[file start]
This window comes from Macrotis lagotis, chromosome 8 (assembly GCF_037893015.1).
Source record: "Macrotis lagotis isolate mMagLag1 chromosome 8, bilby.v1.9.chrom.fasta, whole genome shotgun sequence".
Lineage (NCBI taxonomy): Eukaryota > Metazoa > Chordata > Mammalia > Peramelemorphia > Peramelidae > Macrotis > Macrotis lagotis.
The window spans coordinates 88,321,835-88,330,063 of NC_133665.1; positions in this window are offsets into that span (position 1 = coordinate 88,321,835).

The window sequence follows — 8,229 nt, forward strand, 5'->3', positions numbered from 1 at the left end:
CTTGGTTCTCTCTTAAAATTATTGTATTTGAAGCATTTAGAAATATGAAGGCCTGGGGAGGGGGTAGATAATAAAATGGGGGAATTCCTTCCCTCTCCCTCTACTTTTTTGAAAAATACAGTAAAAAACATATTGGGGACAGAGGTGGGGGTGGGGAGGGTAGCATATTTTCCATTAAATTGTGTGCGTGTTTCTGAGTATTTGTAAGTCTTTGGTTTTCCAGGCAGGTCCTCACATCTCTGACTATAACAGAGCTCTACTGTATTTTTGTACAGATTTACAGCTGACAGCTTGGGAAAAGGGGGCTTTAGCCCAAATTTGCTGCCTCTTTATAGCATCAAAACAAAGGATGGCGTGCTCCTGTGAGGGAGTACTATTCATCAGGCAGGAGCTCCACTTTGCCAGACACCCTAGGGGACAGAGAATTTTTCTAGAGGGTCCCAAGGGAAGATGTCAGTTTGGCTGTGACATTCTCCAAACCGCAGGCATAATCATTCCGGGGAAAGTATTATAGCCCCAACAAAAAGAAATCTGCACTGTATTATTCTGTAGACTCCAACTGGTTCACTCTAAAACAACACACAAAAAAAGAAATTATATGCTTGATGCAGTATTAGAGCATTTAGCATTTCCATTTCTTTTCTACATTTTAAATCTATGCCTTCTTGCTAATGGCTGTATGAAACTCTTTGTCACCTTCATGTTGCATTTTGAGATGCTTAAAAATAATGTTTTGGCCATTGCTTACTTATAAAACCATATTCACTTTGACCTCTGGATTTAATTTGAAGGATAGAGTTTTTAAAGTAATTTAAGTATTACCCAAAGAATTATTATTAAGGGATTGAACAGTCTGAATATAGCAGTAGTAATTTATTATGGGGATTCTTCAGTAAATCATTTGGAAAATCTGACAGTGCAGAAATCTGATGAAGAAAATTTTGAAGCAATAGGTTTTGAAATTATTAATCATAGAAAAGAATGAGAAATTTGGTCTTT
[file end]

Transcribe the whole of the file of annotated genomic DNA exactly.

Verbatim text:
This window comes from Macrotis lagotis, chromosome 8 (assembly GCF_037893015.1).
Source record: "Macrotis lagotis isolate mMagLag1 chromosome 8, bilby.v1.9.chrom.fasta, whole genome shotgun sequence".
Lineage (NCBI taxonomy): Eukaryota > Metazoa > Chordata > Mammalia > Peramelemorphia > Peramelidae > Macrotis > Macrotis lagotis.
The window spans coordinates 88,321,835-88,330,063 of NC_133665.1; positions in this window are offsets into that span (position 1 = coordinate 88,321,835).

The window sequence follows — 8,229 nt, forward strand, 5'->3', positions numbered from 1 at the left end:
CTTGGTTCTCTCTTAAAATTATTGTATTTGAAGCATTTAGAAATATGAAGGCCTGGGGAGGGGGTAGATAATAAAATGGGGGAATTCCTTCCCTCTCCCTCTACTTTTTTGAAAAATACAGTAAAAAACATATTGGGGACAGAGGTGGGGGTGGGGAGGGTAGCATATTTTCCATTAAATTGTGTGCGTGTTTCTGAGTATTTGTAAGTCTTTGGTTTTCCAGGCAGGTCCTCACATCTCTGACTATAACAGAGCTCTACTGTATTTTTGTACAGATTTACAGCTGACAGCTTGGGAAAAGGGGGCTTTAGCCCAAATTTGCTGCCTCTTTATAGCATCAAAACAAAGGATGGCGTGCTCCTGTGAGGGAGTACTATTCATCAGGCAGGAGCTCCACTTTGCCAGACACCCTAGGGGACAGAGAATTTTTCTAGAGGGTCCCAAGGGAAGATGTCAGTTTGGCTGTGACATTCTCCAAACCGCAGGCATAATCATTCCGGGGAAAGTATTATAGCCCCAACAAAAAGAAATCTGCACTGTATTATTCTGTAGACTCCAACTGGTTCACTCTAAAACAACACACAAAAAAAGAAATTATATGCTTGATGCAGTATTAGAGCATTTAGCATTTCCATTTCTTTTCTACATTTTAAATCTATGCCTTCTTGCTAATGGCTGTATGAAACTCTTTGTCACCTTCATGTTGCATTTTGAGATGCTTAAAAATAATGTTTTGGCCATTGCTTACTTATAAAACCATATTCACTTTGACCTCTGGATTTAATTTGAAGGATAGAGTTTTTAAAGTAATTTAAGTATTACCCAAAGAATTATTATTAAGGGATTGAACAGTCTGAATATAGCAGTAGTAATTTATTATGGGGATTCTTCAGTAAATCATTTGGAAAATCTGACAGTGCAGAAATCTGATGAAGAAAATTTTGAAGCAATAGGTTTTGAAATTATTAATCATAGAAAAGAATGAGAAATTTGGTCTTT